How is your horse industry resume?
You never know when your dream job comes along!! So, once again, we are super lucky to have Marcia Hancock from the Job Search Advisor come to our rescue and give us some great resume guidelines. (I’ll also remind you that Marcia is SUPER about responding to your questions and comments, so please feel free to ask away in the comment section below!)
Marcia shares her TOP SIX RESUME TIPS
A Story! Is This You?
Writing a resume is one of the least favorite yet necessary tasks for horse industry professionals. A friend and equestrian recently shared with me ‘I know I need to write my resume, bring it current, but I just dread doing this! I notice many projects that interest me, but because a current resume is required to be considered, I just do not apply!’
So many missed opportunities!
Why You Need a Resume!
You never know what life is going to throw at you and it is always best to be prepared! You do not want to miss out on any golden opportunities like my horse industry friend who has neglected her resume. Many equine professionals do not have current resumes or CVs, or at the very least need an update to an existing resume.
Think of a resume as a living document: it evolves as you grow in your life, career and job.
A resume is a tool to help you assess your current likes and dislikes, to know what it is you want from life, your job or career. Creating a resume keeps you focused! Helps you identify the skills you need to move forward, to identify the qualifications you need to make it all happen!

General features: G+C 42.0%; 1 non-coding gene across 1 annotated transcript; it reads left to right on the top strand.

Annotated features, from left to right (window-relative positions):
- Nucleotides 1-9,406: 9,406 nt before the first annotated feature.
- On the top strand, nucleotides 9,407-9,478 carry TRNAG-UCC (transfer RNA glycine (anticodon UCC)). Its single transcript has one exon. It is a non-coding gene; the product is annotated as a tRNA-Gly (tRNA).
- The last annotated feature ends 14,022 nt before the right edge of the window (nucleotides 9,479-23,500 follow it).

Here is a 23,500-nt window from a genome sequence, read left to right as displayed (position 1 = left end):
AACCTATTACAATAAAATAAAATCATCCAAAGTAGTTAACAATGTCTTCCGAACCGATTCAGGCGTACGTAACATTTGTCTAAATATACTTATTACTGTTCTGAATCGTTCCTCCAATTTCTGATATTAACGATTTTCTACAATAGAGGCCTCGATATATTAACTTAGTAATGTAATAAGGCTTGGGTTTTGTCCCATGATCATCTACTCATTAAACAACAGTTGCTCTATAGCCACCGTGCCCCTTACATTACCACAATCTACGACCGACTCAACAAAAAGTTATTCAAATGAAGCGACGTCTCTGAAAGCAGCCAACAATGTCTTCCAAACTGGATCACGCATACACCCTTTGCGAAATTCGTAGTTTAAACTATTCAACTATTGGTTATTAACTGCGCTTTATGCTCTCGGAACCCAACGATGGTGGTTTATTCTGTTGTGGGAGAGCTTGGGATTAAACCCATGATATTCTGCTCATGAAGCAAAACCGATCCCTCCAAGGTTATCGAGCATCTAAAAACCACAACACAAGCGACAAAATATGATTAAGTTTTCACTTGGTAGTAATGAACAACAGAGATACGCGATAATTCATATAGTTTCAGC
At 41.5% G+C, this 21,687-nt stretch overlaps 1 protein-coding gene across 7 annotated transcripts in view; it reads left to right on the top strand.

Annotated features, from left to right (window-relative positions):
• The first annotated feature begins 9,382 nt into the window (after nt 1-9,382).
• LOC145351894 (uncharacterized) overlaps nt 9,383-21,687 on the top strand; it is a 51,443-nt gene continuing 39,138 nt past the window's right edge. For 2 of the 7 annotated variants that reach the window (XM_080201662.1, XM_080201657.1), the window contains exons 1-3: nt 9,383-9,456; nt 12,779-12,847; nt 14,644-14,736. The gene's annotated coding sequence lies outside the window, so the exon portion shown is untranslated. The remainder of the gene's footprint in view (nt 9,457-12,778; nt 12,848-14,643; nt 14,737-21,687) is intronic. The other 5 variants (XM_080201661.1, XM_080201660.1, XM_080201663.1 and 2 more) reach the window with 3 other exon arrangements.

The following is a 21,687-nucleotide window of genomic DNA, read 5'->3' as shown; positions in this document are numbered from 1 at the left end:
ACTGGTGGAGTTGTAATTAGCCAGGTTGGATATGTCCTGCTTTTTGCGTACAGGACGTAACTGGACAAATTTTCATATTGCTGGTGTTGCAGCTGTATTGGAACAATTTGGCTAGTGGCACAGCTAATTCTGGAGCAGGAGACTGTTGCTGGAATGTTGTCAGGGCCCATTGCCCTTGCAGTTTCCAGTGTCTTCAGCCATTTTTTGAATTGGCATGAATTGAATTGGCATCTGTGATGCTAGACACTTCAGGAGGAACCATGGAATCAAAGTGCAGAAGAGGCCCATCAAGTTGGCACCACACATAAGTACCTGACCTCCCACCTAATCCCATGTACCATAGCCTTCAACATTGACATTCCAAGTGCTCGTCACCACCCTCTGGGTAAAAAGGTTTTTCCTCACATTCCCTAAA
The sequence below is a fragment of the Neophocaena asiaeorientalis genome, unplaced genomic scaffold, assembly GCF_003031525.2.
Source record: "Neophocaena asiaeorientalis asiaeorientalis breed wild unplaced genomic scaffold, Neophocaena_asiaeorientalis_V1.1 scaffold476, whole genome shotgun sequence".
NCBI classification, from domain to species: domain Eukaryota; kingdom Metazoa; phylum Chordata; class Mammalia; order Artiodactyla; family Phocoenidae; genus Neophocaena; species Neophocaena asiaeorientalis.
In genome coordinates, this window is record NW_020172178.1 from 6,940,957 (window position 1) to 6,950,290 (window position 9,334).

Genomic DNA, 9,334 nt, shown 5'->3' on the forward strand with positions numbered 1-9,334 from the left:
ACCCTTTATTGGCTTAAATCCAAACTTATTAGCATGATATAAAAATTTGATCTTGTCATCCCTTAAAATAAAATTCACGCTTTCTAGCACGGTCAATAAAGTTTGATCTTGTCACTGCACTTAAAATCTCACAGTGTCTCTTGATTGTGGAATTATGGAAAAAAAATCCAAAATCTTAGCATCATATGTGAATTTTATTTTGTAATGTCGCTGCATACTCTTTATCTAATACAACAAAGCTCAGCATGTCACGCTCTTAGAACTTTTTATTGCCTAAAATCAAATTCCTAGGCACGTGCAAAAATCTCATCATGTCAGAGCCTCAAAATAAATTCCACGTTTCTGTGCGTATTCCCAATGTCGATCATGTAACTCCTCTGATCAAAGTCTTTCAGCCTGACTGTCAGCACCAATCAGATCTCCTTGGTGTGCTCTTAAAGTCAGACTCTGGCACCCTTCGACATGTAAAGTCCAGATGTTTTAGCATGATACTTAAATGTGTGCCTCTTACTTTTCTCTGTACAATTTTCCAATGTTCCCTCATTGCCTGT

Focus on what you will bring to the job, and can offer an employer, not what you expect or want.
Answer the question, ‘What are you most proud of?’ How did you make a difference at the barn? For your horses? For your co-workers?
Be professional but not reserved or aloof. Remember your audience: horse industry professionals are not usually formal.
Be approachable without being forward; avoid being too casual.
Write like you are engaged in a conversation with the reader. Be personable.
Answer this question with your Accomplishments/Benchmarks statements.
What were the results? How did you make a difference? How did you influence others?
Example: You identified early stages of a contagious illness during routine grooming, resulting in early detection measures and preventing the spread to other horses.
‘Keep it Simple’ and to the point.
Be focused. Do not be too wordy or go off topic. Keep your message clear.
Avoid a ‘Tell All’ Resume
The purpose of a resume is to peek the reader’s interest, to make them want to learn more about you, to interview and meet you. Do not reveal everything task you did in every job.
A resume is an investment in your future. The value of a good resume is limitless.
Ask for professional help when you need it.